One often missed benefit is atomicity. This is useful if you're using double-checked locking on an object. The object initializer returns the new object after it has initialized all of the members you told it to. From the example on the MSDN article:
StudentName student = new StudentName
FirstName = "Craig",
LastName = "Playstead",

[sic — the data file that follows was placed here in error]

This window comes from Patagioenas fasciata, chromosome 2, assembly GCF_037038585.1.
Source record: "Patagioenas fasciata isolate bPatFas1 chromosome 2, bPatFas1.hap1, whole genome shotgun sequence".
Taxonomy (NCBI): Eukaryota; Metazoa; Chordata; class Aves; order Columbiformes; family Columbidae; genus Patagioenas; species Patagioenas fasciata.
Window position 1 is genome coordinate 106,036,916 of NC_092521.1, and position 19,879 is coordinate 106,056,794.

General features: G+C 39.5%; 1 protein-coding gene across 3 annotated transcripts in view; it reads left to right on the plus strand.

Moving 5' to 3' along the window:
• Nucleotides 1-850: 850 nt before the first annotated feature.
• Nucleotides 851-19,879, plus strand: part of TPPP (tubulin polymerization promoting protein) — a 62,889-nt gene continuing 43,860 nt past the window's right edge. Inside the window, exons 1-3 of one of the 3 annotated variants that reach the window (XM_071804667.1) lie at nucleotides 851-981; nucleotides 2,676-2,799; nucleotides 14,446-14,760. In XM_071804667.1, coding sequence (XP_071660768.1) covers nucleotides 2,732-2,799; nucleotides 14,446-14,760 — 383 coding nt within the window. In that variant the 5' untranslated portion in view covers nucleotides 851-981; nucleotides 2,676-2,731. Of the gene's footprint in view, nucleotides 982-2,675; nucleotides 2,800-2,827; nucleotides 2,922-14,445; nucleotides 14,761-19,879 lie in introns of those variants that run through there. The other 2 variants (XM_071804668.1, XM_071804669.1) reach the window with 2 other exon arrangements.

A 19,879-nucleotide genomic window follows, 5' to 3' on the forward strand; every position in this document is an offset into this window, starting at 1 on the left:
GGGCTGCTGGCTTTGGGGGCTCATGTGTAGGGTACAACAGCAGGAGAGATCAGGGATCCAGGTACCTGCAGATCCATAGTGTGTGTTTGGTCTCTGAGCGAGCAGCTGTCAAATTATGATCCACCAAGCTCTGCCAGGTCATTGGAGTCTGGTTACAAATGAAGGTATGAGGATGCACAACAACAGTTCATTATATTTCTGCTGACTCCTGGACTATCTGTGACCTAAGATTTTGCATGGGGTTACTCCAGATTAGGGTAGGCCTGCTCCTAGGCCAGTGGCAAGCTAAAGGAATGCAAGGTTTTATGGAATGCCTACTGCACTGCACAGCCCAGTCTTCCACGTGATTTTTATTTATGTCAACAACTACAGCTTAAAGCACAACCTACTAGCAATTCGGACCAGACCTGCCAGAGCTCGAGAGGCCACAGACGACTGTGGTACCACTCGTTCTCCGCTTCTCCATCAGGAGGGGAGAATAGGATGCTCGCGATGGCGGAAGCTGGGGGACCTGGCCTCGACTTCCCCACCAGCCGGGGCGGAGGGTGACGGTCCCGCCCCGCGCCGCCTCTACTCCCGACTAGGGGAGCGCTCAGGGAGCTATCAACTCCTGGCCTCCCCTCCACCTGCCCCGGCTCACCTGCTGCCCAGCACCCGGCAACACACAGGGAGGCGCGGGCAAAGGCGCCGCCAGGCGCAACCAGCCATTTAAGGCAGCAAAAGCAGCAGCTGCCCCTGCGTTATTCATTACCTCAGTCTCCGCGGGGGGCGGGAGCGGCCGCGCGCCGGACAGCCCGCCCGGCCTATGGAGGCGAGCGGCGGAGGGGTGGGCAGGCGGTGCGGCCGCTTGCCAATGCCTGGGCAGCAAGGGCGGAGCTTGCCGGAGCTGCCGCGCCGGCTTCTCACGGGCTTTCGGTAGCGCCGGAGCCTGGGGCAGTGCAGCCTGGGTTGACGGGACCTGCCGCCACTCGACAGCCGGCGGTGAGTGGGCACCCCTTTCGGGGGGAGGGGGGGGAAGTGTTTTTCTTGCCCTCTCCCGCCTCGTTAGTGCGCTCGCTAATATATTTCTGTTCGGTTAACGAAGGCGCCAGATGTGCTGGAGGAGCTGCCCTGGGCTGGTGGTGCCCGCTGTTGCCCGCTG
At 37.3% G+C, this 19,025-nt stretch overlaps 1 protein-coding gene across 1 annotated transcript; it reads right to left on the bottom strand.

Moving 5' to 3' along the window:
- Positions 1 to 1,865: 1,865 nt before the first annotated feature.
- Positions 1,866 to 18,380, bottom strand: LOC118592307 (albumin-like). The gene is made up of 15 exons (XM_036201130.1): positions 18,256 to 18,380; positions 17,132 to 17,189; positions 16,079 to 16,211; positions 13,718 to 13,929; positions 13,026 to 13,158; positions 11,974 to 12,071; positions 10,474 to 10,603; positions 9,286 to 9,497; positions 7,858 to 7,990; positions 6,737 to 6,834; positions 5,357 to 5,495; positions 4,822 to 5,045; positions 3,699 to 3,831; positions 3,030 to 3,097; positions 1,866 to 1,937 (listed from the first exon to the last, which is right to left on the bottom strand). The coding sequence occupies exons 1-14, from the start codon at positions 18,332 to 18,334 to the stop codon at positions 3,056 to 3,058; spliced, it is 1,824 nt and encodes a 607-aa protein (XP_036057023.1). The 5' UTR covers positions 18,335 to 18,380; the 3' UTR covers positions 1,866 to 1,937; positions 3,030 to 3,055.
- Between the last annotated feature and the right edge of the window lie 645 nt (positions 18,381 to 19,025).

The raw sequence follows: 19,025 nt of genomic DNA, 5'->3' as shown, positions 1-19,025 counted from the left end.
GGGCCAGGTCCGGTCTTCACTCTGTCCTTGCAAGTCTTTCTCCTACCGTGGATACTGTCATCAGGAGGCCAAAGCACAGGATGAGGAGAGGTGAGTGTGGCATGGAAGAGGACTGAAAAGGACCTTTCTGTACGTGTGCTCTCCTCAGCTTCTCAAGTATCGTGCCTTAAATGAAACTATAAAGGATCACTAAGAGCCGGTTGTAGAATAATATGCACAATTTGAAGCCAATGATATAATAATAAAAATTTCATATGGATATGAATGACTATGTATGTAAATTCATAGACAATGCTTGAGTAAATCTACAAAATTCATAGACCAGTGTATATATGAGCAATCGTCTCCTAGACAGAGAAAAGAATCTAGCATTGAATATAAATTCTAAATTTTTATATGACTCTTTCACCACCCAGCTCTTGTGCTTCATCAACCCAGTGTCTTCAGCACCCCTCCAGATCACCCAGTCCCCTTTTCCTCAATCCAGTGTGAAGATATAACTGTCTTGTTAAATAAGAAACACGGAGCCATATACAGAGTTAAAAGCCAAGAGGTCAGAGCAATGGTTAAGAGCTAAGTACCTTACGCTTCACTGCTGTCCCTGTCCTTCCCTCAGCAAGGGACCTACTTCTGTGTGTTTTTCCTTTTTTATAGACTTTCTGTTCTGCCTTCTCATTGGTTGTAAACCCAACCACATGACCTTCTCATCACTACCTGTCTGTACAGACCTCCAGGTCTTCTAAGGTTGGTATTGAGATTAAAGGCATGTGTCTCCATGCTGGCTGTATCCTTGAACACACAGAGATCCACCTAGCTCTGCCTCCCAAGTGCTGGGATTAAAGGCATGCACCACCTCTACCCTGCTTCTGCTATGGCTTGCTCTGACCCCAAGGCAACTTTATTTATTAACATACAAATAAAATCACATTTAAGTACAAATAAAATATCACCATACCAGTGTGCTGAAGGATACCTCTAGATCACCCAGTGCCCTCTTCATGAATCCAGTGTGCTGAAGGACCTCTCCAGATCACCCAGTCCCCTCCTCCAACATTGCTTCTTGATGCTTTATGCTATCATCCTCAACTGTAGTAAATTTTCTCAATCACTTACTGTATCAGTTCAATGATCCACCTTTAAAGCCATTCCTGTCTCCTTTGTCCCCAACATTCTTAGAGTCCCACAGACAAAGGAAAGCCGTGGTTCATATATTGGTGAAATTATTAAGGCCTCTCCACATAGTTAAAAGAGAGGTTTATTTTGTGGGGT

ID = 116
Would be translated to something like the following:
StudentName _tempStudent = new StudentName();
_tempStudent.FirstName = "Craig";
_tempStudent.LastName = "Playstead";
_tempStudent.ID = 116;
StudentName student = _tempStudent;
This ensures that
student is never partially initialized. It will either be
null or fully initialized, which is useful in multi-threaded scenarios.
For more info on this, you can check out this article.
Another benefit is that it allows you to create anonymous objects (for instance, to create a projection or to join on multiple keys in LINQ).